Why do Schlesinger, Freidel, and other lesser FDR biographers avoid the issue and show reluctance to pursue the leads? Simply because, when you probe the facts, Roosevelt was a creation of Wall Street, an integral part of the New York banking fraternity, and had the pecuniary interests of the financial establishment very much at heart.
When the information is laid out in detail, it is absurd to think that Wall Street would hesitate for a second to accept Roosevelt as a welcome candidate for President: he was one of their own, whereas businessman Herbert Hoover had worked abroad for 20 years before being recalled by Woodrow Wilson to take over the Food Administration in World War I.
To be specific, Franklin D. Roosevelt was, at one time or another during the 1920s, a vice president of the Fidelity & Deposit Company (120 Broadway); the president of an industry trade association, the American Construction Council (28 West 44th Street); a partner in Roosevelt & O'Connor (120 Broadway); a partner in Marvin, Hooker & Roosevelt (52 Wall Street); the president of United European Investors, Ltd. (7 Pine Street); a director of International Germanic Trust, Inc. (in the Standard Oil Building at 26 Broadway); a director of Consolidated Automatic Merchandising Corporation, a paper organization; a trustee of Georgia Warm Springs Foundation (120 Broadway); a director of American Investigation Corporation (37-39 Pine Street); a director of Sanitary Postage Service Corporation (285 Madison Avenue); the chairman of the General Trust Company (15 Broad Street); a director of Photomaton (551 Fifth Avenue); a director of Mantacal Oil Corporation (Rock Springs, Wyoming); and an incorporator of the Federal International Investment Trust.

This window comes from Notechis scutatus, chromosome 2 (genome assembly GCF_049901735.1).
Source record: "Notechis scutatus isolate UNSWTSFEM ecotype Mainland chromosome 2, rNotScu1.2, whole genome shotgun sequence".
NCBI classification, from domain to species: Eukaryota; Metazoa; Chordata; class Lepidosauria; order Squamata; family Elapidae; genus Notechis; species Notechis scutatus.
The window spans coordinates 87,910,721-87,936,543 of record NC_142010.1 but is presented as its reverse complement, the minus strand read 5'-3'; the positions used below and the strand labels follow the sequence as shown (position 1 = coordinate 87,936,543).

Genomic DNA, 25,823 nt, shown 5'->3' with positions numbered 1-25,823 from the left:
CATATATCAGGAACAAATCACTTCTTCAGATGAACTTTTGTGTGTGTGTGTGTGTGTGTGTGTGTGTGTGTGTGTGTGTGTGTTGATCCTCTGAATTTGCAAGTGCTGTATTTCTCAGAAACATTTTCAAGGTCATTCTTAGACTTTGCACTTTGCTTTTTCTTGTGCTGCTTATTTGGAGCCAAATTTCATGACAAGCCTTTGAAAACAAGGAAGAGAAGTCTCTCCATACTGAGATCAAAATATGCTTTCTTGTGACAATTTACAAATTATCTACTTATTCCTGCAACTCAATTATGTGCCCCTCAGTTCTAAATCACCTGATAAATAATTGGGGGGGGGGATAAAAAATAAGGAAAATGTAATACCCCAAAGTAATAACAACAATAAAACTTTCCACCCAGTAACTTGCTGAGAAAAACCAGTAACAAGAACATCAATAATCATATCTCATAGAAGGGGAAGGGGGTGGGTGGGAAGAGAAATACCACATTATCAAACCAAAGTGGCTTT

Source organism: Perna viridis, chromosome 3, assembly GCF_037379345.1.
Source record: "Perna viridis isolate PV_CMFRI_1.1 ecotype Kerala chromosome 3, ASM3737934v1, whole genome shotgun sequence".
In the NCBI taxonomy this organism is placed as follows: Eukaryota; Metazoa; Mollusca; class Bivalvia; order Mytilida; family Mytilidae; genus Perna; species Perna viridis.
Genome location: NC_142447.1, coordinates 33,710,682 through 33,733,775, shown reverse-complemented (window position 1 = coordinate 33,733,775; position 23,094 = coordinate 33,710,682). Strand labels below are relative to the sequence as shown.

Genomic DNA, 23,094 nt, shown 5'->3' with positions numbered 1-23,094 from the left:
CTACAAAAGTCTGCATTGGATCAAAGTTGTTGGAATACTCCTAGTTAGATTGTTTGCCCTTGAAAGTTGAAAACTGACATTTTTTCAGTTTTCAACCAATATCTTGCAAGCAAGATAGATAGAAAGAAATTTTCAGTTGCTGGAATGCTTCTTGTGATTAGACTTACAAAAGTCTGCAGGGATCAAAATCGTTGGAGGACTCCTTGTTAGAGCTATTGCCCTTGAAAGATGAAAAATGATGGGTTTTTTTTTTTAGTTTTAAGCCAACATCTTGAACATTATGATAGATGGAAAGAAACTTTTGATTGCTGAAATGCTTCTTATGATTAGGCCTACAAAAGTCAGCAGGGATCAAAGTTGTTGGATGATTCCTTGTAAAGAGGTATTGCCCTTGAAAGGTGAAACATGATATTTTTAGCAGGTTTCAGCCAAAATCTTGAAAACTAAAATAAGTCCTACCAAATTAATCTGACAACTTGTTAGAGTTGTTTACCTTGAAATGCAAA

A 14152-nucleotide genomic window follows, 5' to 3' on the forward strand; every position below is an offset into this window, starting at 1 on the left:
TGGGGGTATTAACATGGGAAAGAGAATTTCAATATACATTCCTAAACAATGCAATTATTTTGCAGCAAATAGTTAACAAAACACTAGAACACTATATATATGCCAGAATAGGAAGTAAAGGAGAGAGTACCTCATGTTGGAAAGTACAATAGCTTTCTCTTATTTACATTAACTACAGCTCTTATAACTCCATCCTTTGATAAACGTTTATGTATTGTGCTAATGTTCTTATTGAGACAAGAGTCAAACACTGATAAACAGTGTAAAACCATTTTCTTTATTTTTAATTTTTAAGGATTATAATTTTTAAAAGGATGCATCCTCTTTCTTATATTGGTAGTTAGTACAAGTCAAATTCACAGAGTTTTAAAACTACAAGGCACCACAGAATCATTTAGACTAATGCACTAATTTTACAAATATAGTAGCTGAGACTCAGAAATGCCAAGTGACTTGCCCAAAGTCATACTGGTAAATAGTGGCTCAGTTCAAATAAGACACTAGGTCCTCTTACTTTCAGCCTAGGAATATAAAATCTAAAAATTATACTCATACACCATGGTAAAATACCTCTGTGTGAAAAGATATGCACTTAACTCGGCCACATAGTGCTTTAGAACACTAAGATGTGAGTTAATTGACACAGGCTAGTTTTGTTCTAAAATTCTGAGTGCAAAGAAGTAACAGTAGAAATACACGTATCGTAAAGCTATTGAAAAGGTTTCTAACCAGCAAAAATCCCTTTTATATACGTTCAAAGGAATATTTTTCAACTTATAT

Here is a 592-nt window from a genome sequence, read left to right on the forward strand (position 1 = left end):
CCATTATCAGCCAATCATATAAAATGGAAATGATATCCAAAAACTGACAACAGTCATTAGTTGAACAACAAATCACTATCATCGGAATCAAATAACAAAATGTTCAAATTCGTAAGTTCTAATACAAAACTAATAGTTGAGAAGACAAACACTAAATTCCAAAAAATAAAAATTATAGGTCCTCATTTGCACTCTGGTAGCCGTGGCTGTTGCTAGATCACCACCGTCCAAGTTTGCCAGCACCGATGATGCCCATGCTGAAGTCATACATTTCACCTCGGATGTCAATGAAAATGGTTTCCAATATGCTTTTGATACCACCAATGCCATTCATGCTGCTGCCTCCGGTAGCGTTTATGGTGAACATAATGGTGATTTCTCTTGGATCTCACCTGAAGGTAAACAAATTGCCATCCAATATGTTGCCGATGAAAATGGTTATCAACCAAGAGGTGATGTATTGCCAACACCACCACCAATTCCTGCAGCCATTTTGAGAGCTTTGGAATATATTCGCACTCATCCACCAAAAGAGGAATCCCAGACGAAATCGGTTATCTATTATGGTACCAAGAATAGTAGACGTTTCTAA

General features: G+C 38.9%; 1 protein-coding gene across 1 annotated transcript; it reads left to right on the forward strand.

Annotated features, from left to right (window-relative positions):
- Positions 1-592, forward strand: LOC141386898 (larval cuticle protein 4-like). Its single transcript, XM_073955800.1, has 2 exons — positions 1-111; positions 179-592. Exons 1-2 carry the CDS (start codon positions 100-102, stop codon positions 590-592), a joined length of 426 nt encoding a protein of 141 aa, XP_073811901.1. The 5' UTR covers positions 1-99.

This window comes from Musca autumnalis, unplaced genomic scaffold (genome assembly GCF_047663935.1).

That's a pretty fair list of directorships. It surely earns FDR the title of Wall Streeter par excellence. Most who work on "the Street" never achieve, and probably never even dream about achieving, a record of 11 corporate directorships, two law partnerships, and the presidency of a major trade association.
In probing these directorships and their associated activities, we find that Roosevelt was a banker and a speculator, the two occupations he emphatically denounced in the 1932 Presidential election. Moreover, while banking and speculation have legitimate roles in a free society— indeed, they are essential for a sane monetary system—both can be abused. FDR's correspondence in the files deposited at the FDR Library in Hyde Park yields evidence—and evidence one reads with a heavy heart—that FDR was associated with the more unsavory elements of Wall Street banking and speculation, and one can arrive at no conclusion other than that FDR used the political arena, not the impartial market place, to make his profits.11
Given this information, how do we explain FDR's career on Wall Street? And his service to Wall Street in creating, in partnership with Herbert Hoover, the trade associations of the 1920s so earnestly sought by the banking fraternity? Or FDR's friendship with key Wall Street operators John Raskob and Barney Baruch? To place this in perspective we must go back in history and examine the background of the Roosevelt and Delano families, which have been associated with New York banking since the 18th century.
THE DELANO FAMILY AND WALL STREET
The Delano family proudly traces its ancestors back to the Actii, a 600 B.C. Roman family. They are equally proud of Franklin Delano Roosevelt. Indeed, the Delanos claim that the Delano influence was the predominant factor in FDR's life work and accounts for his extraordinary achievements. Be that as it may, there is no question that the Delano side of the family links FDR to many other rulers and other politicians. According to the Delano family history,12 "Franklin shared common ancestry with one third of his predecessors in the White House." The Presidents linked to FDR on the Delano side are John Adams, James Madison, John Quincy Adams, William Henry Harrison, Zachary Taylor, Andrew Johnson, Ulysses S. Grant, Benjamin Harrison, and William Howard Taft. On the Roosevelt side of the family, FDR was related to Theodore Roosevelt and Martin Van Buren, who married Mary Aspinwall Roosevelt. The wife of George Washington, Martha Dandridge, was among FDR's ancestors, and it is claimed by Daniel Delano that Winston Churchill and Franklin D. Roosevelt were "eighth cousins, once removed."13 This almost makes the United States a nation ruled by a royal family, a mini monarchy.